More women should become founders because of our excellent ability to lead with emotional intelligence, collaboration, and intuition. These are excellent skills for founders because they are needed to effectively lead a team, create jobs, increase revenue, pioneer innovation, and so much more. The ‘soft’ skills that women innately have are exactly what make us exceptional at founding and running a company.

What are the “myths” that you would like to dispel about being a founder? Can you explain what you mean?

The biggest myth I would like to dispel is that of hustle culture and the ‘you can have it all’ narrative. The women I’ve worked with, myself included, have created success in our lives and businesses by choosing to prioritize intention over massive to-do lists and burn out. The common advice is that you must constantly sacrifice and work to create success. While dedication and consistency are important, those traits are not synonymous with burn out and overwhelm. You get to create success on your own terms if you are bold enough to define and pursue what that looks like for you. As a founder, you are the leader who must embody what it is you desire your culture to look like. What are you embodying? Intention and focus or burn out and overwhelm? Lastly, the ‘you can have it all’ narrative. I find this narrative can do more harm than good without context. I do believe you can live a richly satisfying life of your creation. However, you are always saying no to something and sometimes you will have to choose. You get to have it all, but it may not be all at once especially at the beginning.

Is everyone cut out to be a founder? In your opinion, which specific traits increase the likelihood that a person will be a successful founder and what type of person should perhaps seek a “regular job” as an employee? Can you explain what you mean?

No, not everyone is cut out to be a founder. The specific traits that increase the likelihood that you will be a successful founder is the ability to lead yourself, devotion, dedication, and willingness to put one foot in front of the other even when it looks like everything is crumbling around you. The way you embrace your failure will say more about you than how you embrace your success. I often find that intrapreneurs have these same qualities, however, they choose to be under the umbrella of a successful company. If you have no desire to lead a team, strategize, make the difficult decisions, or fail then being a founder may not be for you. As a founder, it is our job to lead a movement around a vision and that takes devotion and dedication that not every person cares to have.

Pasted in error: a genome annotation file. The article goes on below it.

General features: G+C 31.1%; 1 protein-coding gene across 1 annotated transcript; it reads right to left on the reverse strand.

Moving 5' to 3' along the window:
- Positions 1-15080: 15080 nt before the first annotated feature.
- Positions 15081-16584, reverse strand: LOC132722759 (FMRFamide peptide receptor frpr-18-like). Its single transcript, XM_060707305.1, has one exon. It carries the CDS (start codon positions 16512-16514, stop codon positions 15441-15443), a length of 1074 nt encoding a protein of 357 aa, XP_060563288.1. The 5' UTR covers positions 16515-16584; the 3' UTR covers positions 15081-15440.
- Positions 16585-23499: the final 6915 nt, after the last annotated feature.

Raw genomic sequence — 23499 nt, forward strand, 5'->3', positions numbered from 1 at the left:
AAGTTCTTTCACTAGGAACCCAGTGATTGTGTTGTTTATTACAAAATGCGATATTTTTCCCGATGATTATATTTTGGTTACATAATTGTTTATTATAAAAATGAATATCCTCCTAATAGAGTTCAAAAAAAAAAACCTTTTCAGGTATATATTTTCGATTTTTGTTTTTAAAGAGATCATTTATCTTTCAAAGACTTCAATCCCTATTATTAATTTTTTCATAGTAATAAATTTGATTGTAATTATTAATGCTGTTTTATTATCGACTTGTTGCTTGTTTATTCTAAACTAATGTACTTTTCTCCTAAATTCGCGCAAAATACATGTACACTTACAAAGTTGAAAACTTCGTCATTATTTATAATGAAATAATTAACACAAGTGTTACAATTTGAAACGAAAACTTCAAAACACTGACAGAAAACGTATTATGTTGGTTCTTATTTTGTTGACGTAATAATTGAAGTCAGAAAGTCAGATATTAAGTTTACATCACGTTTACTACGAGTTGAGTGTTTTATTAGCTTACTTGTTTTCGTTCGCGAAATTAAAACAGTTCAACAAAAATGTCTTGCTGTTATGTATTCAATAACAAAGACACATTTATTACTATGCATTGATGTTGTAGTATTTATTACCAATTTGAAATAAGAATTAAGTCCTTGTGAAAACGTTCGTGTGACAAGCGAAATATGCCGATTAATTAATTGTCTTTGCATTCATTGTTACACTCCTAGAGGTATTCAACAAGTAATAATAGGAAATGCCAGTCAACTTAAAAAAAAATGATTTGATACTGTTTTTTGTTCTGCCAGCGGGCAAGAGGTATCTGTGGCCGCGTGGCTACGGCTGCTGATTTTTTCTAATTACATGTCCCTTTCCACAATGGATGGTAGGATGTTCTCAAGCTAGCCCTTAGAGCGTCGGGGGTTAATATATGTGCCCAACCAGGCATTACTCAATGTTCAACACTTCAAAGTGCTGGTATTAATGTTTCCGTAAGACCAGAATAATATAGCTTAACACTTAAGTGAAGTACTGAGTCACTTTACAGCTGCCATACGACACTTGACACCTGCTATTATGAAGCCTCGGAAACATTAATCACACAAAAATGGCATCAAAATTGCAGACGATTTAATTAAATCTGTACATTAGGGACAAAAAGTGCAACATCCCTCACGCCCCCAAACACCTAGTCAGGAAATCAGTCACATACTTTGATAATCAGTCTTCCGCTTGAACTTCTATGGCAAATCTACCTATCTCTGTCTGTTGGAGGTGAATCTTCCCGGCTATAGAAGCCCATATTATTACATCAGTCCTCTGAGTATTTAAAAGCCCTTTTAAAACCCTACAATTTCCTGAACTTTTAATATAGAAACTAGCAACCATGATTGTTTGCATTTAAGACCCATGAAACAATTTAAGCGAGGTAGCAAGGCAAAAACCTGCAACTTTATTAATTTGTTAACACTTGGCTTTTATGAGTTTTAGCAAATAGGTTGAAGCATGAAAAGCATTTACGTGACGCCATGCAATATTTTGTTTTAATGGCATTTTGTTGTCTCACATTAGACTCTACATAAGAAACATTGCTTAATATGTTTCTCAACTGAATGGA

Ok super. Here is the main question of our interview. What are your “5 Things I Wish Someone Told Me Before I Started” and why? (Please share a story or example for each.)

  1. When it becomes less about me, it becomes more about you. When I first started out, I was in a space of wanting to quickly sign clients and make money. The focus was primarily on myself which led to me feeling unfulfilled regardless of how many clients I worked with or revenue goals I hit. I began to realize that what I do has absolutely nothing to do with me, and everything to do with who I’m here to serve and the mark I’m meant to leave on this world. When we remove ourselves from the pedestal and give our company over to the vision, you will find the people you’re meant to serve and who will rally your cause.
  2. Build out your systems as you go and before you’re ready. Your systems are what makes you money. Ideally you’ll want to set up your company to be run by systems and then have the team run the system. The best time to start building them is before you’re booked out and ready to bring on a team. You do not need to be at a certain revenue number before implementing systems.